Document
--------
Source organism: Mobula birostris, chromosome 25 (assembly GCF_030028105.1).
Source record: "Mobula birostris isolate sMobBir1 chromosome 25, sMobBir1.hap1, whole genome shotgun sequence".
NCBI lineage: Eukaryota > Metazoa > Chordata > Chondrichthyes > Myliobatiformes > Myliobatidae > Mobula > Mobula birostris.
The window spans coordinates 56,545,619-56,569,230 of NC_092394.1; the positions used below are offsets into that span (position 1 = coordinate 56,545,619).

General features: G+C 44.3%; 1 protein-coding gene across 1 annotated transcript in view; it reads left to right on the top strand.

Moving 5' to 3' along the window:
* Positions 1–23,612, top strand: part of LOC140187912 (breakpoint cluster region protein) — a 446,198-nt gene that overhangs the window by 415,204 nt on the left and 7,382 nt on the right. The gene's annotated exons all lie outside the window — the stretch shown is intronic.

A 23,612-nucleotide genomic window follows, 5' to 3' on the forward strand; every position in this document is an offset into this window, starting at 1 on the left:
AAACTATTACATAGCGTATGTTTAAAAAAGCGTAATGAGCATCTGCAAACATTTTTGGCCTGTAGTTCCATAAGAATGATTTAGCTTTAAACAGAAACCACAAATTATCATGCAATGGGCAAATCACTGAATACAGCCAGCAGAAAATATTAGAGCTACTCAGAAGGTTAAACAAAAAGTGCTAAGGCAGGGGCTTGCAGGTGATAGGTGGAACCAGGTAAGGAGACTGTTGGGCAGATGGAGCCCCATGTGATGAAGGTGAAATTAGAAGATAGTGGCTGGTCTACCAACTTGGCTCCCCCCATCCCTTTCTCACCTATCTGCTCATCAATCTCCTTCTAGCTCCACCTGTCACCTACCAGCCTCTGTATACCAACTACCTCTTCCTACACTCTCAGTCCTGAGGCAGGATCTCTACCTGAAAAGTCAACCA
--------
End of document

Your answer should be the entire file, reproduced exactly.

Source organism: Mobula birostris, chromosome 25 (assembly GCF_030028105.1).
Source record: "Mobula birostris isolate sMobBir1 chromosome 25, sMobBir1.hap1, whole genome shotgun sequence".
NCBI lineage: Eukaryota > Metazoa > Chordata > Chondrichthyes > Myliobatiformes > Myliobatidae > Mobula > Mobula birostris.
The window spans coordinates 56,545,619-56,569,230 of NC_092394.1; the positions used below are offsets into that span (position 1 = coordinate 56,545,619).

General features: G+C 44.3%; 1 protein-coding gene across 1 annotated transcript in view; it reads left to right on the top strand.

Moving 5' to 3' along the window:
* Positions 1–23,612, top strand: part of LOC140187912 (breakpoint cluster region protein) — a 446,198-nt gene that overhangs the window by 415,204 nt on the left and 7,382 nt on the right. The gene's annotated exons all lie outside the window — the stretch shown is intronic.

A 23,612-nucleotide genomic window follows, 5' to 3' on the forward strand; every position in this document is an offset into this window, starting at 1 on the left:
AAACTATTACATAGCGTATGTTTAAAAAAGCGTAATGAGCATCTGCAAACATTTTTGGCCTGTAGTTCCATAAGAATGATTTAGCTTTAAACAGAAACCACAAATTATCATGCAATGGGCAAATCACTGAATACAGCCAGCAGAAAATATTAGAGCTACTCAGAAGGTTAAACAAAAAGTGCTAAGGCAGGGGCTTGCAGGTGATAGGTGGAACCAGGTAAGGAGACTGTTGGGCAGATGGAGCCCCATGTGATGAAGGTGAAATTAGAAGATAGTGGCTGGTCTACCAACTTGGCTCCCCCCATCCCTTTCTCACCTATCTGCTCATCAATCTCCTTCTAGCTCCACCTGTCACCTACCAGCCTCTGTATACCAACTACCTCTTCCTACACTCTCAGTCCTGAGGCAGGATCTCTACCTGAAAAGTCAACCA